Bihar, which has not reported a single case of polio since September 2010, is now turning its attention to kala azar, a disease transmitted by the sand fly that killed at least 50 people and affected 15,000 in the state last year.
"Bihar has not reported even a single case of polio in the last 16 months and the state has virtually become polio free, now we will work hard to make it a kala azar free state," Health Minister Ashwani Kumar Choubey told IANS over the telephone after he flagged off the three-month long special health drive Jan Sawasth Chetna Yatra.
Kala azar, medically called Visceral leishmaniasis, is also known as the poor man's disease because it affects the poorest.
Choubey said the government had decided to observe March 15 as kala azar eradication day. He said special programmes would be organised in all affected districts from March 15 to March 21 every year.
"We have to check and control the tiny sand fly that causes kala azar and create awareness about preventable measures among people, mostly the poorest of the poor in affected districts," Choubey said.
The state government has launched a massive anti-kala azar strategy to contain the spread of sand fly vectors in 16 seriously affected districts.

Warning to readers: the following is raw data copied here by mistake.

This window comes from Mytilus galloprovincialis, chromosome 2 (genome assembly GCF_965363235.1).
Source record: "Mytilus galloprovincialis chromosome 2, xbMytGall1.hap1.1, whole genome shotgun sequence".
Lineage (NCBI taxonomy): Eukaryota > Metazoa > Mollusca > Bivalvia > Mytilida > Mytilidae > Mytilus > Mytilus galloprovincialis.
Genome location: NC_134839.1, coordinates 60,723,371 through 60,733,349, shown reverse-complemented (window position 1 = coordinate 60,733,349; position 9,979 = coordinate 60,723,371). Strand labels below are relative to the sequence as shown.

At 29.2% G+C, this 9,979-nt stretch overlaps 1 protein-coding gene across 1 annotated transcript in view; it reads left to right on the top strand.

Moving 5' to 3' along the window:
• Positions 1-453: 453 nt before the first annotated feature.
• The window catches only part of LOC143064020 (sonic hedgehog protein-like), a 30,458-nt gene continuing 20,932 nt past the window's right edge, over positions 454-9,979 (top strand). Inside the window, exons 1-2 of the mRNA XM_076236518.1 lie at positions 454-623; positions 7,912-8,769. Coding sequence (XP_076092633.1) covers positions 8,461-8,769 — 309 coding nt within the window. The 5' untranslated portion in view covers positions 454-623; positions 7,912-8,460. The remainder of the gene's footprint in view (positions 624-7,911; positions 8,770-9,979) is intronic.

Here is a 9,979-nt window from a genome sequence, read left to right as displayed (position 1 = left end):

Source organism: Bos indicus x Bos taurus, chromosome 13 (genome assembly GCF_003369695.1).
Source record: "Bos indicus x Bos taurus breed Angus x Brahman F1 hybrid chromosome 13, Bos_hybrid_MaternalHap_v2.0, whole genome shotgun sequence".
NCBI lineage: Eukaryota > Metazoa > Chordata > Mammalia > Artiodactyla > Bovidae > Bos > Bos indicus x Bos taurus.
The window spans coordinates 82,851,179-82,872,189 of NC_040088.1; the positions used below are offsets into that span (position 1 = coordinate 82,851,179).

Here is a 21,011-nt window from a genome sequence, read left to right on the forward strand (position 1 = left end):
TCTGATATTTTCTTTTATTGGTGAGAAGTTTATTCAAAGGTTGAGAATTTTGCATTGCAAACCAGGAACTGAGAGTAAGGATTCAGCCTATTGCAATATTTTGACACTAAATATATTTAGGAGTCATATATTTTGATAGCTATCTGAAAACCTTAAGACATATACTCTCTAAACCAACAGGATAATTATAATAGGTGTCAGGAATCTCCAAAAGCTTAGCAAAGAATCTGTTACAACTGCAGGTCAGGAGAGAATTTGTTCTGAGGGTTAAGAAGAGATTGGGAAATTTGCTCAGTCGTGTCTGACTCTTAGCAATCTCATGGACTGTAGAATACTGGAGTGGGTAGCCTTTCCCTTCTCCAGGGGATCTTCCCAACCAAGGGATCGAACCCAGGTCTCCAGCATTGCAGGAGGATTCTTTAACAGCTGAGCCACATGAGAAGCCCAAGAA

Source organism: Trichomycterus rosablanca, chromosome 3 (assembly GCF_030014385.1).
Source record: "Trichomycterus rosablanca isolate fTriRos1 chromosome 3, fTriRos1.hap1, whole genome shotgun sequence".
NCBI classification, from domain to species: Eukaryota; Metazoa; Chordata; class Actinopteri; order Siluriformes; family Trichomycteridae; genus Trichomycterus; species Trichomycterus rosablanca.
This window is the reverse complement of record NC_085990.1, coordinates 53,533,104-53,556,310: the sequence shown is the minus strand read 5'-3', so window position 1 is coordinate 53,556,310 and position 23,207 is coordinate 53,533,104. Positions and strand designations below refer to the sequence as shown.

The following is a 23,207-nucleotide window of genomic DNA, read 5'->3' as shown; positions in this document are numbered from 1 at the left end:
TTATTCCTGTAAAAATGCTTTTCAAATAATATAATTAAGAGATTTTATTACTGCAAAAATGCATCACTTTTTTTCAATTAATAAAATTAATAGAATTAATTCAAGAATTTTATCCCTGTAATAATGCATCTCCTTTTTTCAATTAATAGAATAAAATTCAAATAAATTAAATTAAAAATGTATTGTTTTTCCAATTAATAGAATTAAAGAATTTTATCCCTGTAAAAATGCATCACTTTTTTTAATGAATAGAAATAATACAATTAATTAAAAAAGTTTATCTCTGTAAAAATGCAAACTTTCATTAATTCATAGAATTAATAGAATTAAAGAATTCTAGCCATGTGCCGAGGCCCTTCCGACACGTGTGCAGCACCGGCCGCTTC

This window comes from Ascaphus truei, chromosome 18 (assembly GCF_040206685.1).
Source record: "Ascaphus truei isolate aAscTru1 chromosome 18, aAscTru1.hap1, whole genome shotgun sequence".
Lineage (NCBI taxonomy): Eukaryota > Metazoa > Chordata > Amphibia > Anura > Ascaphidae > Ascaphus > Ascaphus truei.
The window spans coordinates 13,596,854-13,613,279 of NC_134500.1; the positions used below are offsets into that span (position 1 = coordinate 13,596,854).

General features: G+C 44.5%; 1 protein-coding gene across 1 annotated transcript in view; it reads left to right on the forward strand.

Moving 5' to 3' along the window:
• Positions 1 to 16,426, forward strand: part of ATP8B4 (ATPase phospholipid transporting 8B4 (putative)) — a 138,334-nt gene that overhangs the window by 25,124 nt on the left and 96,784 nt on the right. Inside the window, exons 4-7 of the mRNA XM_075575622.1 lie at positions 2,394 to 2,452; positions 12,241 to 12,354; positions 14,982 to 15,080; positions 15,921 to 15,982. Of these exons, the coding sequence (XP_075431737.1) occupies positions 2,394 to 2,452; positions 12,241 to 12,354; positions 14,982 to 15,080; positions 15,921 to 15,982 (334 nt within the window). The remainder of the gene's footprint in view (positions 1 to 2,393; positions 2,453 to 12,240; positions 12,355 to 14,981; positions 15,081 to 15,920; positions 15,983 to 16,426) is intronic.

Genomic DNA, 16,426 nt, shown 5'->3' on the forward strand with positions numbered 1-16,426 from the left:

The government had constituted a task force headed by former central health minister and BJP leader C.P. Thakur to work for eradication of the disease.
According to health officials, nearly 15,000 cases were reported in different hospitals in 31 of 38 affected districts and officially over 50 people died due to it last year.
In 2010, at least 87 people died and over 20,000 people were affected by kala azar in Bihar despite efforts by government and non-government organisations to eradicate the killer disease.
The sand fly which transmits the disease multiplies in the cow dung that villagers use liberally to plaster their shanties or as cow dung cakes for fuel. The flies survive on the sap in banana and bamboo groves and on decomposed cow dung heaps. They also make their home in the straw thatch of huts.
The disease is characterised by fever, weight loss, swelling of the spleen and liver and can lead to cardiovascular complications resulting in death. Experts say poor living standards and unhygienic conditions make members of the Mushahar community of Dalits an easy prey to it.
Many of the worst kala azar-hit areas of Bihar are the northern districts of Vaishali, Muzaffarpur, Sitamarhi, Sheohar and East and West Champaran. Bihar last faced a kala azar epidemic in 1991 when 250,000 cases were reported. In 2000, the numbers were low but started rising from 2003.
The disease occurs in 62 countries, primarily in the developing world. Around 90 percent of world's cases are found in India, Bangladesh, Nepal, Sudan.
Choubey said the state recorded the second highest number of polio cases in the country in 2009. "Now Bihar is virtually a polio free state thanks to a special immunisation drive," Choubey said.